Legendary black filmmaker behind the scenes of ‘Walking Dead’ The Grio: Ernest Dickerson.
When it comes to filmmaker Ernest Dickerson — who in his directorial debut brought us the iconic urban drama Juice, having more recently found a home on the sets of award winning original series The Walking Dead and Treme (for which he received a 2012 NAACP Image Award, and is nominated this year for Outstanding Director in a Drama Series) — looking forward, looking ahead, is not just hopeful, it is essential. And yet, Mr. Dickerson is also quick to point out that it is not by discarding the past, like an orange rind, that we achieve true beauty and innovation, but by refashioning it in evermore creative and subversive ways.
In a career spanning more than thirty years, in an industry where successful black directors and filmmakers are few and far between, Dickerson now plans to take the lessons he’s learned, having honed his talent as a student of NYU’s Tisch school alongside colleague Spike Lee, over the years solidifying his place as one of Hollywood’s top creative talents, back to his alma mater, Howard University for a week long lecture series from January 28th to February 1st.
There he will talk with young filmmakers about the industry, about film making, and about the creative process.
When asked about what it means to be able to return to Howard and conduct the week-long lecture series, Dickerson was grateful for the opportunity.
Director Ernest Dickerson on the set of "Walking Dead", Courtesy of AMC
Harlem’s Fashion Row creates fabulous platform for designers of color. The Grio: 2013 New York Fashion Week.
Harlem’s Fashion Row held its sixth annual Fall/Winter show last night, kicking off 2013 New York Fashion Week at the Apollo Theater with a presentation that was also a call to action. Founded in 2007 by CEO and founder Brandice Henderson, the “HFR Movement” as she has coined it promotes the capsule collections of emerging designers of color selected by her organization.
By giving these up-and-coming style stars a chance to shine during an important market for buyers, HFR provides a complementary experience for African-American fashion journalists, stylists and more to mix and mingle. Standing apart from the official tents of Fashion Week at Lincoln Center, a critical nexus of the mainstream industry where only three African-American designers are showing, HFR addresses this lack of representation.
This cultural space for connection is a platform of much-needed exposure for blacks in fashion.
“I love it. We don’t, as black designers or designers of color, get opportunities like this — at all,” Terese Sydonna, a New York City-based designer said of Harlem’s Fashion Row. “You have to work very hard as a designer first of all, and then to have something like this that’s so accessible, it’s incredible.”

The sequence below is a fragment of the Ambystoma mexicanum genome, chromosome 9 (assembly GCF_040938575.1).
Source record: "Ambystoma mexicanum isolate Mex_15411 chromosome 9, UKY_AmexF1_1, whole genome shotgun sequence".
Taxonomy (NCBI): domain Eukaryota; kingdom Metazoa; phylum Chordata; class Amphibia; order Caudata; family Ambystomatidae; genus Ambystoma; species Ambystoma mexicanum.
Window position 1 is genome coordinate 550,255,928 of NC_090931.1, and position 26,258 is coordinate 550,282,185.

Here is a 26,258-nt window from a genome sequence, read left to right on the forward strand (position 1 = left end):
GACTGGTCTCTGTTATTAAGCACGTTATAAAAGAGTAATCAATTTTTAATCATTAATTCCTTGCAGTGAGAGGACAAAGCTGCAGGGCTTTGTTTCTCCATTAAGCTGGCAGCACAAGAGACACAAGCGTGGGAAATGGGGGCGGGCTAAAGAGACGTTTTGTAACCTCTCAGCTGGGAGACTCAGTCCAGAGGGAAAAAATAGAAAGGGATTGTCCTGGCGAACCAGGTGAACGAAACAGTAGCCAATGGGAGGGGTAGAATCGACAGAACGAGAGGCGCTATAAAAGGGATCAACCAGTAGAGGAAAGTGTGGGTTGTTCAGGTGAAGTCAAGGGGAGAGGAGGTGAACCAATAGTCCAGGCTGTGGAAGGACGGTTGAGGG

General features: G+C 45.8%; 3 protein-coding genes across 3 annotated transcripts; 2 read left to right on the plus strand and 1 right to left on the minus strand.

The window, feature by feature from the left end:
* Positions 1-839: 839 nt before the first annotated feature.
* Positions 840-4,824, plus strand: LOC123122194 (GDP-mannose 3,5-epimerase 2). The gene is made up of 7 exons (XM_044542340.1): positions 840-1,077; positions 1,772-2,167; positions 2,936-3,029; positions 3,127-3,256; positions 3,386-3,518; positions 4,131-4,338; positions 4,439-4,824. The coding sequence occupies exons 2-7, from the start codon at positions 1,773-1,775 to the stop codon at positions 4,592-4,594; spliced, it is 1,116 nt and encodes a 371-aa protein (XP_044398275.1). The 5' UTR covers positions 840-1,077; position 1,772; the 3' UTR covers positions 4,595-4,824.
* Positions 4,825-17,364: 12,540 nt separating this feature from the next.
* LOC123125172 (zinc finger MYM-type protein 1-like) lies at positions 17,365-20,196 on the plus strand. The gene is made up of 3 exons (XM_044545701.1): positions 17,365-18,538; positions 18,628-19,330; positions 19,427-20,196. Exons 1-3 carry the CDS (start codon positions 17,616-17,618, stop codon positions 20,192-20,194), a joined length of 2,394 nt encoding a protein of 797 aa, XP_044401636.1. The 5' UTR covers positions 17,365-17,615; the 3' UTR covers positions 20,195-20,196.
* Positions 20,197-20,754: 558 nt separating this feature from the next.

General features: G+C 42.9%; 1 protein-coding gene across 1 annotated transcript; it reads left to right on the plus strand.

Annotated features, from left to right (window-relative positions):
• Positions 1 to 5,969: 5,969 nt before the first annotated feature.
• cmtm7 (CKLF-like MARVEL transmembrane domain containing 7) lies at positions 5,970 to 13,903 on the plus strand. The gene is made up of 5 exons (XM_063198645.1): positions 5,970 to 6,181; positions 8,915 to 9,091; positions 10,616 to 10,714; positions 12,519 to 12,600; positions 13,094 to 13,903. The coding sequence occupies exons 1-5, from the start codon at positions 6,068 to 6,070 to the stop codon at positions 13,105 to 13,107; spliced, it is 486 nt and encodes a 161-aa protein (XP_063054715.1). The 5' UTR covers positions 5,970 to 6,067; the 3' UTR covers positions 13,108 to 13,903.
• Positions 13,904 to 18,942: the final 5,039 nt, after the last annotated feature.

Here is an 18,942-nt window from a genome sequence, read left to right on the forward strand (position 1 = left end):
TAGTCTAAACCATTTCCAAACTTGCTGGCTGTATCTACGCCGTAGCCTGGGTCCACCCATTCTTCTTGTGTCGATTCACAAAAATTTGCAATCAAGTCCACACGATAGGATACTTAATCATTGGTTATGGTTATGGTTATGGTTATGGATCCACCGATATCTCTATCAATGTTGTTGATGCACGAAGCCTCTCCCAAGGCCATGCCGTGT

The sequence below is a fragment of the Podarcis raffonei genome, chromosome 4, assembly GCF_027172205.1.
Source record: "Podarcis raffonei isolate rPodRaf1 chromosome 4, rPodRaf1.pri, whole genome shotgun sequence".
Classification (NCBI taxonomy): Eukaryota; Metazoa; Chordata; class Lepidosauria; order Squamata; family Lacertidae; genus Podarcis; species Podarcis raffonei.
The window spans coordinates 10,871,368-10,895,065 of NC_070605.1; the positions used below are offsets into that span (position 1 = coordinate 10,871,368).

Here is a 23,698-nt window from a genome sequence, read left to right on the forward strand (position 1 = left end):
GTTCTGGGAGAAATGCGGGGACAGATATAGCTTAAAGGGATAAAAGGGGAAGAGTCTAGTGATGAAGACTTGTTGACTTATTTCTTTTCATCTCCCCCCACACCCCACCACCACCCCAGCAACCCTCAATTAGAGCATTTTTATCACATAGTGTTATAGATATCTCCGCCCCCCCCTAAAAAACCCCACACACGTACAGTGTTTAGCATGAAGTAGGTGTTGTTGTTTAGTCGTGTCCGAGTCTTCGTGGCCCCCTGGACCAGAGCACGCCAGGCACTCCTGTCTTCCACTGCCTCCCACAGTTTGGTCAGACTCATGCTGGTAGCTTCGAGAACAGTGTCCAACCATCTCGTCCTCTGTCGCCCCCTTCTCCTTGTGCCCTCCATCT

The designers chosen this season are: Chantell Walters, Deidre Jefferies of her Espion line, Evelyn Lambert, Shauntele, Kimberly Goldson, Sandro Romans, and Kahindo Mateene of her line, Modahnik.
Designer Chantell Walters of CHANTELL WALTERS — Fall/Winter 2013 Harlem’s Fashion Row. (Photo by Alexis Garrett Stodghill)
Carnival!!!!! Miami Herald: Rio's samba dancers stars by night, workers by day.
It's a life of stark contrast: By day, Diana Prado is a supervisor at an insurance company's drably lit call center cramped with blue cubicles. But when night falls, she dazzles as a scantily clad samba school dancer in over-the-top performances glittery enough for a Hollywood musical.
Like many samba dancers, or "passistas" as they're known in Portuguese, the 26-year-old splits her time between the feathers, body paint and shrunken bikinis of Carnival and the workaday office reality of headsets and cubicles.
Though passistas are unquestionably the star attractions of the world's most iconic Carnival celebrations now under way in Rio de Janeiro, they're not on the payroll of the samba schools they represent. So when they aren't rehearsing or tending to their sculptural figures, many passistas work as secretaries, store clerks or maids.
"I get up, run to dance class, come to work, go to rehearsal and fall into bed," Prado said at her office, looking every inch the career woman in olive slacks, demure beige sweater and dark framed glasses. Her fingernails, acrylic appliques in shimmering gold glitter that produce rapid-fire clicks as she types, are the only visible clue as to her double life.
"In the run-up to Carnival, it's pretty chaotic. I don't sleep much at all from September through now," she said.
Samba dancer Diana Prado performs during a carnival parade at central station in Rio de Janeiro, Brazil. Prado spends her daylight hours working as a supervisor at a call center. At night, she is a samba dancer, or "passista," as they're known in Portuguese. Prado made her Carnival debut at age 19, after auditioning for a spot with the Sao Clemente, one of 13 top-tier schools that will compete for the annual titles at the Sambadrome this weekend. Felipe Dana / AP Photo
A father adjusts ‘race talk’ with his daughter after a racial incident. Ebony: A Dad Deals with His Baby Girl’s N-Word Encounter.